New York cracks down on global warming pollution with new power plant rules

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Heather Leibowitz

Environment New York

People want less pollution and more clean energy. This new rule will give it to them. ”
— Heather Leibowitz, Director of Environment New York

New York, NY– Today, nine Northeast and Mid-Atlantic states finalized new rules to cut power plant pollution by at least two-thirds below 2005 levels by 2030. The action makes the best regional clean air and climate protection program in the country – the Regional Greenhouse Gas Initiative (RGGI) – even better. This program – which first took effect in 2009 – limits dangerous pollution from power plants in New York and across the region, helping to slow the warming of our planet and clean up our air. It also fuels investment in clean energy by making polluters pay to pollute.
Today’s decision follows a multi-year review of the program with broad stakeholder input, including more than 500 leaders calling for greater ambition. The action is particularly noteworthy in light of the ongoing efforts of the Trump administration to reverse prior administrations’ actions to fight climate change, including the Clean Power Plan and the Paris Climate Agreement.

Heather Leibowitz, Director of Environment New York, issued the following statement:

“People want less pollution and more clean energy. This new rule will give it to them.

“Thank you to Governor Cuomo for his leadership. Thanks also to Jared Snyder, Vice-Chair of the RGGI, Inc. Board of Directors and Deputy Commissioner at the New York State Department of Environmental Conservation, and the staff of RGGI, Inc. for their hard work to bring this process to a successful conclusion. 

“This multi-state collaboration proves that we can work together across party lines to cut pollution, clean our air and protect our climate.  Especially in an era where politicians in Washington, D.C. seem to be unable to work together on almost anything, this decision is a triumph for bipartisanship and for common sense. Our region has a long history of working to reduce air pollution, setting a strong example for the rest of the country. This decision continues that tradition.
“The Regional Greenhouse Gas Initiative has been a huge success so far – proving that action to reduce pollution and grow clean energy can deliver important benefits for all people. (Our recent report, Doubling Down on Climate Progresssummarizes the benefits we’ve achieved, including cutting power plant pollution in half since 2005 and generating $2.7 billion for states to invest in clean energy, energy efficiency and consumer benefit programs.)
“Today’s decision will make this innovative and successful program work even better. It will cut pollution by at least another 30 percent across the nine-state region from 2020 to 2030. If cutting pollution turns out to be easier and cheaper than anticipated, the limit on pollution will automatically grow tighter, reinforcing progress. The new rules exceed what would have been required under the Obama Administration’s Clean Power Plan by about a third.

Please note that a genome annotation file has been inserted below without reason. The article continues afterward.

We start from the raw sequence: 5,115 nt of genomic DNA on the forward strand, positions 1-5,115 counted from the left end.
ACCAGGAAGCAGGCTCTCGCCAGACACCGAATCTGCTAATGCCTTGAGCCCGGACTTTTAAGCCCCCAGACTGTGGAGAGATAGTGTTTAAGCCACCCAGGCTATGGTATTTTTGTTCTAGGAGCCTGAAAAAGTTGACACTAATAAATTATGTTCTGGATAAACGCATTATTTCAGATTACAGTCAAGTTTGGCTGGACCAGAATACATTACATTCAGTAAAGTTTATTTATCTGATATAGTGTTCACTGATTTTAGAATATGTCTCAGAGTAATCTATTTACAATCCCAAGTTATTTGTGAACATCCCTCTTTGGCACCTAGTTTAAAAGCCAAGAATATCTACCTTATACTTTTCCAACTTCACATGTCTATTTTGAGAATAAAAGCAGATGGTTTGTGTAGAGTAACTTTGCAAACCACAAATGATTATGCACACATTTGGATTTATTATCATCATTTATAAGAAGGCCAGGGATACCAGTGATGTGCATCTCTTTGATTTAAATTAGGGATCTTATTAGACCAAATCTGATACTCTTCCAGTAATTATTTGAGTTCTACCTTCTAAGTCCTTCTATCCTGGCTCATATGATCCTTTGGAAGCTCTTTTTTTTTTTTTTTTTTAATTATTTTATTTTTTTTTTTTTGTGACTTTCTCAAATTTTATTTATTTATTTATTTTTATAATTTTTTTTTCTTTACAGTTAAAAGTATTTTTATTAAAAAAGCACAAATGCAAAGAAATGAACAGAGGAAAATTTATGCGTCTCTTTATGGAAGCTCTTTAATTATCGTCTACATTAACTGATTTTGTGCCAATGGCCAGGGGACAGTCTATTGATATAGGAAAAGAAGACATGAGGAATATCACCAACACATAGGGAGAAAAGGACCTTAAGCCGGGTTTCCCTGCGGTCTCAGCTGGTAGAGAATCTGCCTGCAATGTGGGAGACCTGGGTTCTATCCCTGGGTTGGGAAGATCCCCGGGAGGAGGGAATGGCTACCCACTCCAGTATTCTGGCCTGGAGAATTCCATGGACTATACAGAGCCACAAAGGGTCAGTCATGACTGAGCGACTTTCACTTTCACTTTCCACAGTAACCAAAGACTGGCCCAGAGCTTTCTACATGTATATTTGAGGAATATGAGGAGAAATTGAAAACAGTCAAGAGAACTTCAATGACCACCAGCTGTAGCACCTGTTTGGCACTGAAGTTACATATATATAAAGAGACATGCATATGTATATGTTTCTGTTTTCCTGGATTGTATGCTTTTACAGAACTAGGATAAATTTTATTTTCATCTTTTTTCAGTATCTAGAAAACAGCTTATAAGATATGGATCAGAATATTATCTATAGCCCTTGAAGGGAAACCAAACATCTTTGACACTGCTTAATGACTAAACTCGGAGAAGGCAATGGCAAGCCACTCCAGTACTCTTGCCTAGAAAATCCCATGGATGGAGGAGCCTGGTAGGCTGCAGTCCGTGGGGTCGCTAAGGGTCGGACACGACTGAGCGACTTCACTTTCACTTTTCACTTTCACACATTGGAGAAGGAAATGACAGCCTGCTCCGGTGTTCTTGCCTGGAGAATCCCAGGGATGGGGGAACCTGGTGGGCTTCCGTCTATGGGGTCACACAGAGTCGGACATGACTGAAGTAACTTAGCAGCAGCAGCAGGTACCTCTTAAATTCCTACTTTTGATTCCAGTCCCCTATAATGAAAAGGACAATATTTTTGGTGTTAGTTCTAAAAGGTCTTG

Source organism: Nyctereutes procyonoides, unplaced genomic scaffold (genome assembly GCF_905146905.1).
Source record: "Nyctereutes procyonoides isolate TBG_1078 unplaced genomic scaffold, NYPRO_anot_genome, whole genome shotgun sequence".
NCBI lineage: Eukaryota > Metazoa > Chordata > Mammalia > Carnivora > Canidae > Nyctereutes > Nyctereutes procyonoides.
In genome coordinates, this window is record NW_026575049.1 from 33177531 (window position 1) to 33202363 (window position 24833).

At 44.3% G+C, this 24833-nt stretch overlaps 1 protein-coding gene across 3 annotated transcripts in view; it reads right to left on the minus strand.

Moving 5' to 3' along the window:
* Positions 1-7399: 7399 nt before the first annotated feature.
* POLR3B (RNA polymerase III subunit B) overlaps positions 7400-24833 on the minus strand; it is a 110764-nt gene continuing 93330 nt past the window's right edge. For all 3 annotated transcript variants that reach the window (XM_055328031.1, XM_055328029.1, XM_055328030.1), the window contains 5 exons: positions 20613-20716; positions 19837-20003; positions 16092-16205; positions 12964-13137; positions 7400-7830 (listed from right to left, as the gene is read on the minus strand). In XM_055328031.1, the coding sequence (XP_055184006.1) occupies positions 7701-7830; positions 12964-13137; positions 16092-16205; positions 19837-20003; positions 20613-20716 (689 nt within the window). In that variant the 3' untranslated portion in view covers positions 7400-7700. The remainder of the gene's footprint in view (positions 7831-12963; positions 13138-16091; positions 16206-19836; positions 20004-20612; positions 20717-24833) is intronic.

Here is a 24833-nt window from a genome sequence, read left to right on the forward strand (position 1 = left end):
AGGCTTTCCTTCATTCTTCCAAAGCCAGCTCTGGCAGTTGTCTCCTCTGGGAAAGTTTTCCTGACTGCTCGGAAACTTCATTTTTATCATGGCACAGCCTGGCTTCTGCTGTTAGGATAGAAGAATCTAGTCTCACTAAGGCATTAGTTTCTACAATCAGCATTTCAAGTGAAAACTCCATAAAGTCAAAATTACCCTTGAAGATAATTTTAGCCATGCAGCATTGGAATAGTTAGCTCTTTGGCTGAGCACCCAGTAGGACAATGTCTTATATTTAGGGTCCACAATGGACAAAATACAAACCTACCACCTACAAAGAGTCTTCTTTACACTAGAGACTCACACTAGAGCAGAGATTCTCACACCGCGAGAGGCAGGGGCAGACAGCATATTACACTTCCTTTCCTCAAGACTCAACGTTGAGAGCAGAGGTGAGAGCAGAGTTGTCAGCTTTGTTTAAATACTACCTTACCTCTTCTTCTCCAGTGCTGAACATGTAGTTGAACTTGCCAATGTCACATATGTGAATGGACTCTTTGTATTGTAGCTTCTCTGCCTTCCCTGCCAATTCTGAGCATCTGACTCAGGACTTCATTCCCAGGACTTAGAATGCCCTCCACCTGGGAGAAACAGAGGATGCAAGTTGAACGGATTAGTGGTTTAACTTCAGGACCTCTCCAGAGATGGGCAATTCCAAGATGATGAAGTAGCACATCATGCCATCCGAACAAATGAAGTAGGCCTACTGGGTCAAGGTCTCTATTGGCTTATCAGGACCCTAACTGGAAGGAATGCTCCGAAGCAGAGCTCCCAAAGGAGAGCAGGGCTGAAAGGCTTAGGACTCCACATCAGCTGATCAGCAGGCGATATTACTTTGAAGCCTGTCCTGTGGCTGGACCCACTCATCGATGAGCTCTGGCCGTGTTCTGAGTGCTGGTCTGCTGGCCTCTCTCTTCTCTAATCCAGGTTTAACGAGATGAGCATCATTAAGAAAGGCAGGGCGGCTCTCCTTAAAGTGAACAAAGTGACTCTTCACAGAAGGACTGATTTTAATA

“The nine currently participating states anticipate that the program will raise on the order of $7.5 billion for investment in clean energy programs from 2018 through 2030.
“At the same time, we know that this decision by itself is not nearly enough to stop climate change.
“With every day, it becomes even more clear that the impacts of global warming are accelerating. 2016 was hotter than any previous year in human history, breaking records last set in 2015 and 2014. The Northeast is warming faster than any other region in the United States except for Alaska. This year, most of the Northeast had the warmest October on record. We’re feeling the effects – from severe drought taking its toll on the iconic dairy farms of New Hampshire, to stronger storms and hurricanes battering the Coney Island boardwalk.
“Globally, we must reduce emissions from all sources to zero – ideally within the next 25 years. The Northeast and Mid-Atlantic states are in a position to do much more, and they should. We need to take further action to clean up power plants – and also our transportation system, our buildings and our industries.
“We should also do more to encourage action in additional states. The prospect of New Jersey and Virginia joining our regional coalition to clean up carbon pollution in 2018 is a welcome one – but ultimately, we’re going to need every state and the federal government to work together to eliminate pollution.  
“We look forward to working with New York and its neighbors to implement these new rules, and to take further steps to slash dangerous global warming pollution and accelerate clean energy development. We have the tools we need to protect our health, preserve our climate and secure our future. Let’s use them.”